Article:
Residents Protest Plan For Old Lincoln Park Hospital

They Say They Don't Want New Grocery Store

CHICAGO (CBS) — Residents of the Lincoln Park neighborhood say they do not want a new grocery store to replace the old Lincoln Park Hospital.

They held a rally Sunday, protesting plans by a developer to build a 20,000 square-foot store at 550 W. Webster Ave.

Some of the protesters say they do not want a grocery store in the middle of a residential block because they say it will bring too much traffic.

Forty-third Ward Democratic committeeman Michele Smith said on her blog in November that she believes the store simply would be too big for the area where it would be located.

“The new Apple Store on North Avenue is 6,500 square feet. The proposed store is more than three times that size,” Smith wrote. “Will this really be a “walkable” type of store, when the principle amenity of the site is 255 parking spaces? Common sense tells us that this is a ‘destination’ type of grocery store, bringing not only residents, but many others who will drive to the store.”

A spokesman for the developer disputed Smith’s claim, saying published reports indicated that the size of the Apple store (18,000 square feet) and the proposed Fresh Market grocery store are almost the same in size.

Lincoln Park Hospital, formerly Grant Hospital, closed in October 2008 when its owners couldn’t find a buyer.

The latest plans for the proposed new Webster Square development call for a 12-story, 120-unit residential building, a separate 40-unit, 55-foot tall building on Grant Place, the grocery store, a parking garage with 255 spaces, and more than 95,000 square feet of medical and professional office space.

In January, developer Richard Zisook said the project would make the former hospital buildings fit in far better with their surrounding architecture. The plan calls for using most of the existing structures to reduce the impact on neighbors.

  • Marty


  • cyd

    You have got to be kidding…”bringing not only residents, but many others who will drive to the store.” Well forgive us peons Alderman Smith, we did not REALIZE that Lincoln Park is now a “gated community”, when did that happen?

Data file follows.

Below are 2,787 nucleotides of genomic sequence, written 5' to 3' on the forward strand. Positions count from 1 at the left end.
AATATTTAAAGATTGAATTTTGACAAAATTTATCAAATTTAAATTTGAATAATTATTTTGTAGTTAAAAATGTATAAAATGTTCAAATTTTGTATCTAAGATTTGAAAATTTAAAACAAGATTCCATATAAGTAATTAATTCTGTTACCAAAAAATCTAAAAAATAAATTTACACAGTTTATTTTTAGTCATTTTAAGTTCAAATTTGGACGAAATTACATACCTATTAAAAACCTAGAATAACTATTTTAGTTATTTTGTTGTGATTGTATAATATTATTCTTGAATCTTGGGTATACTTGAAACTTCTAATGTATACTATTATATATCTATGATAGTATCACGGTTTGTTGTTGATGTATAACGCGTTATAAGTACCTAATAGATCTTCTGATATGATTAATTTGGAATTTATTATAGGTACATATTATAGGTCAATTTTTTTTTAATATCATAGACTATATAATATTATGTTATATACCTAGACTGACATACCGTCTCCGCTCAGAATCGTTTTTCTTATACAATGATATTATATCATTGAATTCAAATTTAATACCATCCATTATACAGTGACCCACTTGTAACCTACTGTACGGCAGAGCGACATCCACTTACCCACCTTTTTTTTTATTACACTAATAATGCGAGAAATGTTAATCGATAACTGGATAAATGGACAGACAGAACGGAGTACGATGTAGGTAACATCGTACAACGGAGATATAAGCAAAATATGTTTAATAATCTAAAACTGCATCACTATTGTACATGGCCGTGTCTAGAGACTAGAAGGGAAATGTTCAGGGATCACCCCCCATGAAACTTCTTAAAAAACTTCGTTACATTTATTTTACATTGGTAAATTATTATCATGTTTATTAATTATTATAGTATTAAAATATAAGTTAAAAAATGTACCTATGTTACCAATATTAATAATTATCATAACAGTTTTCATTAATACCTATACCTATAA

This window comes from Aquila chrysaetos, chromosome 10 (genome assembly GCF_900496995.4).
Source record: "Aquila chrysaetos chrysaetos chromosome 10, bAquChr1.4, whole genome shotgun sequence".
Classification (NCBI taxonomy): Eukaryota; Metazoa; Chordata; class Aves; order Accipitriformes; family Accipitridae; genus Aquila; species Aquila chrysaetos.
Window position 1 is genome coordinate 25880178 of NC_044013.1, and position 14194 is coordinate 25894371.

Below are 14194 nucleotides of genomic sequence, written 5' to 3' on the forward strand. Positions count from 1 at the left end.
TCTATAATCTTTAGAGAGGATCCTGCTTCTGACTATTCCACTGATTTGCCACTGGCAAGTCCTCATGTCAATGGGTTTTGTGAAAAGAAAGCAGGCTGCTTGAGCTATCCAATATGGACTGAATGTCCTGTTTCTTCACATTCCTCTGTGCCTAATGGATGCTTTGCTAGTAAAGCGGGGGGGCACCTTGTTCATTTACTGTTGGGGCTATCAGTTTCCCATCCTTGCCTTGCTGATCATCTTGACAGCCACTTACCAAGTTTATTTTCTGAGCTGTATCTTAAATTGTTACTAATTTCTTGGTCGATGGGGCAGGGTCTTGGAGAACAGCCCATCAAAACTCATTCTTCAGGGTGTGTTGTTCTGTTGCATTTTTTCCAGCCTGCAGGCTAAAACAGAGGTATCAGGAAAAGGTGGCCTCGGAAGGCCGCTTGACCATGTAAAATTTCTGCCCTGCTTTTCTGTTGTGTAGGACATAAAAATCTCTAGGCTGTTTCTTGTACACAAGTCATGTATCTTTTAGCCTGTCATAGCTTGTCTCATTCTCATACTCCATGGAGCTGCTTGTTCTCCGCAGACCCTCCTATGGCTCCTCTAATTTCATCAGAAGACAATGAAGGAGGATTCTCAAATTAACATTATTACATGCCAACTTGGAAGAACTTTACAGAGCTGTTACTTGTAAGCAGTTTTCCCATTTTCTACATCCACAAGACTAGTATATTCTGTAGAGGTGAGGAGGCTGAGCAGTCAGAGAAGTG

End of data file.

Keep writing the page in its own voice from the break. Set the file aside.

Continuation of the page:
I say build it and build it big and make it the cheapest discount grocery in Chicago. Let the precious Lincoln Park residents wake up and join the rest of the city. They do not seem to have a problem coming up to Rogers Park in their Escalade’s and buying their drugs in my neighborhood, so they should not be upset about me coming to their neighborhood to buy bread. What a bunch of snobs.

    • J

      Amen, brother!

  • royalfuzziness

    Such a tough decision keep an vacant building, or build a grocery store that will bring in jobs and revenue. I though Lincoln Park residents were smarter than that. I guess i was wrong.

  • MallyK

    I completely agree with Committeeman Smith. I live right near the Apple Store on North and Clybourn and it is a monster. It is always crowded and quite frankly, kind of ugly. Anything bigger would be a blemish on Lincoln Park. The amount of traffic that this grocery store would bring in would make the already congested streets of Lincoln Park even worse, especially with the plans for the loading dock on Webster.

  • cyd

    Let’s see….hmmmm….it is a tough one there….on one hand we have a store bringing in jobs for those without, and a more convenient and less costly place for many (not just residents of Lincoln Park) to buy groceries for their families…on the other hand is the residents of Lincoln Park who can not be “bothered” with the traffic congestion that the rest of Chicago has to deal with…after all, they DO live in Lincoln Park, and that makes them so very, very special.

    Sounds like a lot of people in the over 250K bracket live in Lincoln Park. And here we were told that if they got their 3% they would be creating jobs left and right….guess Alderman Smith did not get that memo.

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